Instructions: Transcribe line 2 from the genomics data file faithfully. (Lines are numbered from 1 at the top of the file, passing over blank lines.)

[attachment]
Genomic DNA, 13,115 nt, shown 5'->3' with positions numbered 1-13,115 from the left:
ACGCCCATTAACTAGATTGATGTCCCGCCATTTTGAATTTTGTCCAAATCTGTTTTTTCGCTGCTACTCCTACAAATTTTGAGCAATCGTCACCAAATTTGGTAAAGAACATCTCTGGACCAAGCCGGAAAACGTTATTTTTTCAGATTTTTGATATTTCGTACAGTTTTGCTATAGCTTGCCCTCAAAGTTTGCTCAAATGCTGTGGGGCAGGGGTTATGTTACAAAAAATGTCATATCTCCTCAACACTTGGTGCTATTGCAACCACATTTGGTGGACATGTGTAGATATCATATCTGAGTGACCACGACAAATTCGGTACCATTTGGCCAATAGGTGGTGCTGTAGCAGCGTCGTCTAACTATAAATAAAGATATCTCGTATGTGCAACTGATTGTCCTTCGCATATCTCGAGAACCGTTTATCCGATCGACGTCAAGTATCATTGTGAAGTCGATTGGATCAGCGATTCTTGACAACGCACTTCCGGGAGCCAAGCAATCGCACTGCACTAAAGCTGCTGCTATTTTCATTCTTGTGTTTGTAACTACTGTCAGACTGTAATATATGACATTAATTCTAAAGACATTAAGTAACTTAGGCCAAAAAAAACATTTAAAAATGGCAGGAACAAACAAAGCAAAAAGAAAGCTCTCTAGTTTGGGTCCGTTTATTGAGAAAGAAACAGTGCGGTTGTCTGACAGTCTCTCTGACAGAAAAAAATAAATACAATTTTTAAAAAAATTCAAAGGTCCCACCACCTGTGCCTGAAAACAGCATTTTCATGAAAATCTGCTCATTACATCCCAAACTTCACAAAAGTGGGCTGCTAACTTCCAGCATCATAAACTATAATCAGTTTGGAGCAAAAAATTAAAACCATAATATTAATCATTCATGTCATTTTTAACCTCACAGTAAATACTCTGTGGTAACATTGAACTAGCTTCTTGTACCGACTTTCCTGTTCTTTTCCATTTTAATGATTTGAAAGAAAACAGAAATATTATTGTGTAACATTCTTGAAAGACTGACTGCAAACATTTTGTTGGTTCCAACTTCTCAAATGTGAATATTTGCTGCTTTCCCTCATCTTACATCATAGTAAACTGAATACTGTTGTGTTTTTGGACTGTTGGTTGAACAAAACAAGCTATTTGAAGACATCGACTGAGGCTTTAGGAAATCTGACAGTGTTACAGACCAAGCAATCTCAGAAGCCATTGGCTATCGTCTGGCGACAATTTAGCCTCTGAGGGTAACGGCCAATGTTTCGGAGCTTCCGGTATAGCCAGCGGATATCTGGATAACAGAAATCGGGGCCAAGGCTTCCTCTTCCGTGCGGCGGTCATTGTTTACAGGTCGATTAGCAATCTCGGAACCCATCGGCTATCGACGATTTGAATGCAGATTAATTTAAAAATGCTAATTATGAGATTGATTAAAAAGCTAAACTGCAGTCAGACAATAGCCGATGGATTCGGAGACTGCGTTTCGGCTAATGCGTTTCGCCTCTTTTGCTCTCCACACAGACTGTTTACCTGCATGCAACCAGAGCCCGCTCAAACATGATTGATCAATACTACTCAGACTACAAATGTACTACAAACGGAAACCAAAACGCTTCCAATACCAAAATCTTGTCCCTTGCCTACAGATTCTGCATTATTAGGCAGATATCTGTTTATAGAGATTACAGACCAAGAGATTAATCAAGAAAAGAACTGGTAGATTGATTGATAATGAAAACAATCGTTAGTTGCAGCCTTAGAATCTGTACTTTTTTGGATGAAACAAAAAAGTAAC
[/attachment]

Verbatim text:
ACGCCCATTAACTAGATTGATGTCCCGCCATTTTGAATTTTGTCCAAATCTGTTTTTTCGCTGCTACTCCTACAAATTTTGAGCAATCGTCACCAAATTTGGTAAAGAACATCTCTGGACCAAGCCGGAAAACGTTATTTTTTCAGATTTTTGATATTTCGTACAGTTTTGCTATAGCTTGCCCTCAAAGTTTGCTCAAATGCTGTGGGGCAGGGGTTATGTTACAAAAAATGTCATATCTCCTCAACACTTGGTGCTATTGCAACCACATTTGGTGGACATGTGTAGATATCATATCTGAGTGACCACGACAAATTCGGTACCATTTGGCCAATAGGTGGTGCTGTAGCAGCGTCGTCTAACTATAAATAAAGATATCTCGTATGTGCAACTGATTGTCCTTCGCATATCTCGAGAACCGTTTATCCGATCGACGTCAAGTATCATTGTGAAGTCGATTGGATCAGCGATTCTTGACAACGCACTTCCGGGAGCCAAGCAATCGCACTGCACTAAAGCTGCTGCTATTTTCATTCTTGTGTTTGTAACTACTGTCAGACTGTAATATATGACATTAATTCTAAAGACATTAAGTAACTTAGGCCAAAAAAAACATTTAAAAATGGCAGGAACAAACAAAGCAAAAAGAAAGCTCTCTAGTTTGGGTCCGTTTATTGAGAAAGAAACAGTGCGGTTGTCTGACAGTCTCTCTGACAGAAAAAAATAAATACAATTTTTAAAAAAATTCAAAGGTCCCACCACCTGTGCCTGAAAACAGCATTTTCATGAAAATCTGCTCATTACATCCCAAACTTCACAAAAGTGGGCTGCTAACTTCCAGCATCATAAACTATAATCAGTTTGGAGCAAAAAATTAAAACCATAATATTAATCATTCATGTCATTTTTAACCTCACAGTAAATACTCTGTGGTAACATTGAACTAGCTTCTTGTACCGACTTTCCTGTTCTTTTCCATTTTAATGATTTGAAAGAAAACAGAAATATTATTGTGTAACATTCTTGAAAGACTGACTGCAAACATTTTGTTGGTTCCAACTTCTCAAATGTGAATATTTGCTGCTTTCCCTCATCTTACATCATAGTAAACTGAATACTGTTGTGTTTTTGGACTGTTGGTTGAACAAAACAAGCTATTTGAAGACATCGACTGAGGCTTTAGGAAATCTGACAGTGTTACAGACCAAGCAATCTCAGAAGCCATTGGCTATCGTCTGGCGACAATTTAGCCTCTGAGGGTAACGGCCAATGTTTCGGAGCTTCCGGTATAGCCAGCGGATATCTGGATAACAGAAATCGGGGCCAAGGCTTCCTCTTCCGTGCGGCGGTCATTGTTTACAGGTCGATTAGCAATCTCGGAACCCATCGGCTATCGACGATTTGAATGCAGATTAATTTAAAAATGCTAATTATGAGATTGATTAAAAAGCTAAACTGCAGTCAGACAATAGCCGATGGATTCGGAGACTGCGTTTCGGCTAATGCGTTTCGCCTCTTTTGCTCTCCACACAGACTGTTTACCTGCATGCAACCAGAGCCCGCTCAAACATGATTGATCAATACTACTCAGACTACAAATGTACTACAAACGGAAACCAAAACGCTTCCAATACCAAAATCTTGTCCCTTGCCTACAGATTCTGCATTATTAGGCAGATATCTGTTTATAGAGATTACAGACCAAGAGATTAATCAAGAAAAGAACTGGTAGATTGATTGATAATGAAAACAATCGTTAGTTGCAGCCTTAGAATCTGTACTTTTTTGGATGAAACAAAAAAGTAAC